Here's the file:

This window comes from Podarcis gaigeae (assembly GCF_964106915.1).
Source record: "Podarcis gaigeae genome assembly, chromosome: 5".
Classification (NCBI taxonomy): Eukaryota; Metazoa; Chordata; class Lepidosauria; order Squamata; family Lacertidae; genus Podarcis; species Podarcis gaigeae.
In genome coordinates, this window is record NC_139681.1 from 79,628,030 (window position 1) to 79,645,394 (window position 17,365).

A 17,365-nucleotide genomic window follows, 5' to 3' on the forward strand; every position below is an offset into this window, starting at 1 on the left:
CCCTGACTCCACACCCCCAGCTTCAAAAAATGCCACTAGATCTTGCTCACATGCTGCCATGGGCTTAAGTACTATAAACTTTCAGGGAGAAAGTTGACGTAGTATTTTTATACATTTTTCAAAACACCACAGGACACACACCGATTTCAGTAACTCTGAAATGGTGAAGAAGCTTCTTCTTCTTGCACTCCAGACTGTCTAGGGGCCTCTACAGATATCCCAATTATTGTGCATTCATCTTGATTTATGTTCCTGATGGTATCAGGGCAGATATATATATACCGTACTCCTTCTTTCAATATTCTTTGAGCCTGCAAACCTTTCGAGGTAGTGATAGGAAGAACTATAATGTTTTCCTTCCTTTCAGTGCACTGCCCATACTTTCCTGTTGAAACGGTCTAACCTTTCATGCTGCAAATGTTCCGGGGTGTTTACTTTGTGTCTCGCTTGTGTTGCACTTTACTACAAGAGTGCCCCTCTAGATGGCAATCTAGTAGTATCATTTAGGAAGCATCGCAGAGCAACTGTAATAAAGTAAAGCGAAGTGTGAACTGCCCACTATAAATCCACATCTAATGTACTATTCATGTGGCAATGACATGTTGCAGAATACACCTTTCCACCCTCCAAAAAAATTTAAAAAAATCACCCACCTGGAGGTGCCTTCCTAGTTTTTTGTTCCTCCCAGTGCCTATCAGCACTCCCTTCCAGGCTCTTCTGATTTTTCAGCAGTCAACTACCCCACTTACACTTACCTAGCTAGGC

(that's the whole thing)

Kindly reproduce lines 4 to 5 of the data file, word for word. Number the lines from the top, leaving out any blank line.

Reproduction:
In genome coordinates, this window is record NC_139681.1 from 79,628,030 (window position 1) to 79,645,394 (window position 17,365).

A 17,365-nucleotide genomic window follows, 5' to 3' on the forward strand; every position below is an offset into this window, starting at 1 on the left: